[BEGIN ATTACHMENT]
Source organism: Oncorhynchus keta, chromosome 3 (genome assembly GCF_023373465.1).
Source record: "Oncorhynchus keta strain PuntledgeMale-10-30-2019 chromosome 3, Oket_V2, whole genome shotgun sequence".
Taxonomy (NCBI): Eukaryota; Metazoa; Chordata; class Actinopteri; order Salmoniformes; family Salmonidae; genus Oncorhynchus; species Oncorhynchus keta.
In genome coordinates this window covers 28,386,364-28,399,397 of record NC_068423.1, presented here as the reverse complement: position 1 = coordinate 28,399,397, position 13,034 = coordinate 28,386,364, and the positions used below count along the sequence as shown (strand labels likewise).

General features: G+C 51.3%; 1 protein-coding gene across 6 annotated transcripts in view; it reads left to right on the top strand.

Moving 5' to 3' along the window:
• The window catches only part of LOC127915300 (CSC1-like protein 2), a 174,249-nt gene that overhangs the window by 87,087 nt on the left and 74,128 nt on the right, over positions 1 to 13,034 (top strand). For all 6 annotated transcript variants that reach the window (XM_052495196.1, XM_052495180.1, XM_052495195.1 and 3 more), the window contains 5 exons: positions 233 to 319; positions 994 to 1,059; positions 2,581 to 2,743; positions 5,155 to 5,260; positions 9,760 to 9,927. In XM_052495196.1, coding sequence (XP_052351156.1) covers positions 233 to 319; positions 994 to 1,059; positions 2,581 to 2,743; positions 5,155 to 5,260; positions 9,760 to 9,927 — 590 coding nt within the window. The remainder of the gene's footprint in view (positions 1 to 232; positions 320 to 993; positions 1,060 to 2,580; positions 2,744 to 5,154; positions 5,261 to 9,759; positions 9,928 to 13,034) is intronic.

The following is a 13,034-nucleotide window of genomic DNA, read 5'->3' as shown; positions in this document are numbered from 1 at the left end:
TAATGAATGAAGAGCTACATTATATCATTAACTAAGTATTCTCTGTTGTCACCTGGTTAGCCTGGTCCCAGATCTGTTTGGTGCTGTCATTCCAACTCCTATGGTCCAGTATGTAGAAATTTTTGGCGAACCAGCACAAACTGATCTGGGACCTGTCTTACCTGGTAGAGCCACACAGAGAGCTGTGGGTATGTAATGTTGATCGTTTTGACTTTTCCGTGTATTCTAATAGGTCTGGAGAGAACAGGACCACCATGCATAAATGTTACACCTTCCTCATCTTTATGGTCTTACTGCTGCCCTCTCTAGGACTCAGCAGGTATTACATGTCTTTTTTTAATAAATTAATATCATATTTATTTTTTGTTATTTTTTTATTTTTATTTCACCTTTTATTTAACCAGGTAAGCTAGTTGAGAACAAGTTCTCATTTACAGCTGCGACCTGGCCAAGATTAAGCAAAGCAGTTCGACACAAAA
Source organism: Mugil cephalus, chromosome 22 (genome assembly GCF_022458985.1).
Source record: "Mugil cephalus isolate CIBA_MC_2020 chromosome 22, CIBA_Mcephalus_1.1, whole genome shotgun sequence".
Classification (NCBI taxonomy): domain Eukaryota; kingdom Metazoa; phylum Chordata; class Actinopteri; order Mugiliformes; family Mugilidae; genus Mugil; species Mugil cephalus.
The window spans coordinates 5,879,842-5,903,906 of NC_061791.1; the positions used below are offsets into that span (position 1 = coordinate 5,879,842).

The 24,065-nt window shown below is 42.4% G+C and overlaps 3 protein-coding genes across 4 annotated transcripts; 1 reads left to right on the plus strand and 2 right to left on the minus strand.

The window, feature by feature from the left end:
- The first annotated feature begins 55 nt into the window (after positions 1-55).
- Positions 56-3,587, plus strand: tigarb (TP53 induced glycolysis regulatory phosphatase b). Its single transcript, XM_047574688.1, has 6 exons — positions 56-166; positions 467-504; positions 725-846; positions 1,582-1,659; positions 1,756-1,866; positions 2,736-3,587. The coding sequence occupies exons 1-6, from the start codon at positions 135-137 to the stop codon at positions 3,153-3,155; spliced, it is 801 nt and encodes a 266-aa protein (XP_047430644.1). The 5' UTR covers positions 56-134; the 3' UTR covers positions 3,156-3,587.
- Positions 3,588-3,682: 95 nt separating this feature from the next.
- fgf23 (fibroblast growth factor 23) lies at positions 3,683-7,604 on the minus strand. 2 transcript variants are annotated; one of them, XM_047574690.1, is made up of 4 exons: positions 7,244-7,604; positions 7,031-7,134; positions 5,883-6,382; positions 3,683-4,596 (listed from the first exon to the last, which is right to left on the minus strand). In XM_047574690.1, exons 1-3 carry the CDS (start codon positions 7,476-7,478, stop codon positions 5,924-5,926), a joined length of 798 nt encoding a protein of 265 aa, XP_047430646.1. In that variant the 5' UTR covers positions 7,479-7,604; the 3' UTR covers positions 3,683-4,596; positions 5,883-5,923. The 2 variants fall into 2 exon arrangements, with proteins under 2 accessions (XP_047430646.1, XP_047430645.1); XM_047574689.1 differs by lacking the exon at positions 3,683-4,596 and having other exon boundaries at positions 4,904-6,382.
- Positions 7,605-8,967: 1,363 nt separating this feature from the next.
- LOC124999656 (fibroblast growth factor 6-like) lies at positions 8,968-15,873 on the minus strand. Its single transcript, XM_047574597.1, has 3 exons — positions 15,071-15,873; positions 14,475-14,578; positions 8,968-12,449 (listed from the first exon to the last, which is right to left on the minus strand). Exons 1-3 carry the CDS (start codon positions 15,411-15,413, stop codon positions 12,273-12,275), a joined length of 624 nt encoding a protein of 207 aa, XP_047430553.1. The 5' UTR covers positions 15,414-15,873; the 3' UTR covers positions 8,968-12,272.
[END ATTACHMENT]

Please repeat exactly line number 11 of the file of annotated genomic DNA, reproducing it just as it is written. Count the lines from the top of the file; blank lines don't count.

Source record: "Mugil cephalus isolate CIBA_MC_2020 chromosome 22, CIBA_Mcephalus_1.1, whole genome shotgun sequence".